ALLEN PARK, Mich. -- The Detroit Lions are once again navigating the loss of a significant player, and the dark irony is that their greatest asset in such pursuits is experience.
Quarterback Matthew Stafford was lost before halftime in Week 1 last season to a shoulder injury. The same thing happened to cornerback Aaron Berry, a surprise starter as a nickelback. In the wake of tailback Mikel LeShoure's torn Achilles tendon, receiver Nate Burleson reminded teammates that he tore his anterior cruciate ligament in Week 1 of the 2008 season while playing for the Seattle Seahawks. Defensive end Kyle Vanden Bosch missed 13 games of his rookie season with the Arizona Cardinals and all of his third season because of injuries.
So coach Jim Schwartz had an easy answer on Tuesday when I asked how he would combat the kind of "woe is us" response that could naturally result from LeShoure's injury.
"We've been though that with a lot of different players," Schwartz said, "and we have a lot of players on our team who have been through stuff like that."
If there was a silver lining to the timing of LeShoure's injury, it's that it came during the experimentation of the Lions' offensive scheme. We have all assumed the Lions planned some sort of one-two combination between LeShoure and starter Jahvid Best, but Schwartz said: "I don't know that we had mapped it out that much, anyway."
No doubt repeating the message he gave his team, Schwartz emphasized what we discussed Monday: While the loss will impact the offense, it's not as if the team has been left barren.
"That's one of the reasons you go through the preseason," Schwartz said. "It's to find things that guys can do and how you're going to use them and the best way to utilize that talent. It's not like we don't have other good players on offense and it's not like our plans have been dashed because of this.
"[LeShoure] was going to be an important part. He was doing very, very well, not just physically but mentally for a rookie. But we still have a lot of time and we still have a lot of good players."
At the same time, I think the Lions really missed out by not convincing free agent tailback Ricky Williams to sign Tuesday. Schwartz acknowledged the Lions had interest and said "there were other names, too," but in the end the Lions had veterans Mike Bell and Jerome Harrison on the field for practice.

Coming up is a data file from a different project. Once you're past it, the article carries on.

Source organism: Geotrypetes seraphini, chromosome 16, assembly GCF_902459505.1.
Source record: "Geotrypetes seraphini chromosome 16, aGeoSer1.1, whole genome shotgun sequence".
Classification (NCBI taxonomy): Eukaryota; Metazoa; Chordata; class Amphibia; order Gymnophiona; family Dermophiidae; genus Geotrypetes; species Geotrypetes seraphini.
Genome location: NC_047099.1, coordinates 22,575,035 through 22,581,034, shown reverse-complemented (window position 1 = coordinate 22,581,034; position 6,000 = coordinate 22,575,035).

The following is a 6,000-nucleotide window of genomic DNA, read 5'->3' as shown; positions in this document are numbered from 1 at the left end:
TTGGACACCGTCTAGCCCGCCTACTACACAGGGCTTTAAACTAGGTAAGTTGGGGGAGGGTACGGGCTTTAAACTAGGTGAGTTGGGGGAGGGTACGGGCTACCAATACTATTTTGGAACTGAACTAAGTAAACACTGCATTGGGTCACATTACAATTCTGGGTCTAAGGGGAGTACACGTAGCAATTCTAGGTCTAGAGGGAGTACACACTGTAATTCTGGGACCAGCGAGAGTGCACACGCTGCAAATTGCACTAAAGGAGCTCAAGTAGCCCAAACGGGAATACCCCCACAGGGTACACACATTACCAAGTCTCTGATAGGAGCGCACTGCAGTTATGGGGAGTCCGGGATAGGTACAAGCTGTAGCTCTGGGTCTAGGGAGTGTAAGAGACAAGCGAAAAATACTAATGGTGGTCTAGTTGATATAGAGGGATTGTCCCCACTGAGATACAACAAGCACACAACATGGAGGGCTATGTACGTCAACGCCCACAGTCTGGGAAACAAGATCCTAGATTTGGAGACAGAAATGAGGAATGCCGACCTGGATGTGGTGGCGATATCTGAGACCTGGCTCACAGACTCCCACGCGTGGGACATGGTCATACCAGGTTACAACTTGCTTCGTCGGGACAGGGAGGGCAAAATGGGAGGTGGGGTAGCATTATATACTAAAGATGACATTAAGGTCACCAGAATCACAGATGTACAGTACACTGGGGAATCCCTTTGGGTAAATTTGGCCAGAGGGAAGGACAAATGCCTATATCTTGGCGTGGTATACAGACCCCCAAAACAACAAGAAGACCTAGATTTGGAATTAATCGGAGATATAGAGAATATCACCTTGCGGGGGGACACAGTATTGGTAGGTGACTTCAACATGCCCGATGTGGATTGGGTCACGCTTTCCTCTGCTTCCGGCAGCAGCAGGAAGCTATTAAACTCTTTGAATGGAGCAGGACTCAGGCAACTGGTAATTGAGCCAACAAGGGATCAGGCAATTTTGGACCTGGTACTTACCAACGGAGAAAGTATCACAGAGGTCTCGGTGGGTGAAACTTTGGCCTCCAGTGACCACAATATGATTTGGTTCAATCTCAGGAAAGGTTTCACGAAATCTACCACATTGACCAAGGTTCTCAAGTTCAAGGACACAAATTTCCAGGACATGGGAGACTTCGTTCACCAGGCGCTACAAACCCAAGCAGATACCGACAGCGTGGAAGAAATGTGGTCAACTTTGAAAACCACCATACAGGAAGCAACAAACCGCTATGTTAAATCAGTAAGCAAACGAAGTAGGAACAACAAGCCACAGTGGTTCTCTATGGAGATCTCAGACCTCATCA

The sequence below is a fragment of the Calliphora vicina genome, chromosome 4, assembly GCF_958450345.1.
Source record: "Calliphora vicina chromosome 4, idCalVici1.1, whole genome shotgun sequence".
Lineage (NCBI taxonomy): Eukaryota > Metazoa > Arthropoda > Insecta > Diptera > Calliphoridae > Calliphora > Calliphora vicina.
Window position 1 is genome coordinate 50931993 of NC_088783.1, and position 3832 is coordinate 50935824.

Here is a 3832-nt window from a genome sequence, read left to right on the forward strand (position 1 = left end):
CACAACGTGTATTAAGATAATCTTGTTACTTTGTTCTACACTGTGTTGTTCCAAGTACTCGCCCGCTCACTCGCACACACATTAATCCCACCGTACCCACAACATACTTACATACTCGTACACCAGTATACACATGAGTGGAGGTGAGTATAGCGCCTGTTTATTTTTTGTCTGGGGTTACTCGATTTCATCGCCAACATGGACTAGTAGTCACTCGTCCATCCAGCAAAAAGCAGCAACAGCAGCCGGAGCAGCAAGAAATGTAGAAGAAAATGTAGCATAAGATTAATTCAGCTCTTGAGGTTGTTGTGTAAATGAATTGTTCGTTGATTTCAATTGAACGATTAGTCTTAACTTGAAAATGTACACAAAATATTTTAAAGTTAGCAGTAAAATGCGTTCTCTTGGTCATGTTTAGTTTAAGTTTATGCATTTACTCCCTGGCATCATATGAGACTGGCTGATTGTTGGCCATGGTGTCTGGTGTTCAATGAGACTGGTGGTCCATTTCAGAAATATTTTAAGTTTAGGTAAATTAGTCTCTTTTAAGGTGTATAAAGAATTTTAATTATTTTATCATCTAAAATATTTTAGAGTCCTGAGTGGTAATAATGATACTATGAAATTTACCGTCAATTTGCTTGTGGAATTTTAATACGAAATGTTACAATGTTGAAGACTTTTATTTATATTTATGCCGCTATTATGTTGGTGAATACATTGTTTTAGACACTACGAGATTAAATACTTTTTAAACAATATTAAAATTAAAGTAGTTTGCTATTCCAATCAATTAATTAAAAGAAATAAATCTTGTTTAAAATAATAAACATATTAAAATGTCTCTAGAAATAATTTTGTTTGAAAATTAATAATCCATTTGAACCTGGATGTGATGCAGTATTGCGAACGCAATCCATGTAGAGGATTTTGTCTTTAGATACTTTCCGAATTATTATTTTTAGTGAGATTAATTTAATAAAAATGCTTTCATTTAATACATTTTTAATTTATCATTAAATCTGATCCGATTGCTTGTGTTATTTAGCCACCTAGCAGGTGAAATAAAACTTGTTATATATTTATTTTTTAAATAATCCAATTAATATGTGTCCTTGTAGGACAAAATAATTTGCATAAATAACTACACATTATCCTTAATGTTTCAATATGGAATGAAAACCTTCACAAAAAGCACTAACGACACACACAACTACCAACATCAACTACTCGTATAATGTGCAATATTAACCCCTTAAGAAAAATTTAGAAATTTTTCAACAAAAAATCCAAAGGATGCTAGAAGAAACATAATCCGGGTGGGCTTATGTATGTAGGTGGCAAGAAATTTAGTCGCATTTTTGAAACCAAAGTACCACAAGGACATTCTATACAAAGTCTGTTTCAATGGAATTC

Williams' hard-charging style would have complemented Best much in the way LeShoure was going to, but he chose to sign with the Baltimore Ravens instead. I wouldn't be surprised if the Lions continue to scan the market for other possibilities as the preseason rolls on.
A couple of notes from the Lions' indoor practice in helmets and shorts:
Offensive lineman Jason Fox returned with relatively good news from a visit with a North Carolina foot specialist. He does not have a fracture and won't need surgery. Instead, he will be immobilized in a cast for a period of time and then begin rehabilitation.
Receiver Titus Young (leg) was again held out of practice and was walking on the sideline with an obvious limp. There is no sense on speculating how long it will take him to recover, but it doesn't look like it will be anytime soon. For now, the Lions can't expect a contribution from any of their top three draft choices.
I spent some time watching Berry, especially after hearing so much about him despite very limited practice and game time last season. In one instance, at least, Berry covered receiver Calvin Johnson as well as could possibly be expected. He was physical, remained stride-for-stride and forced Johnson to make an extraordinarily difficult catch on the sideline.
In nickel packages that I saw, the Lions were inserting Brandon McDonald and removing linebacker Stephen Tulloch. While Tulloch was in the middle during first-team drills, Schwartz said it is likely he will rotate between the middle and the outside during the preseason. Tulloch made a nice play during positional drills to knock a pass away from Best.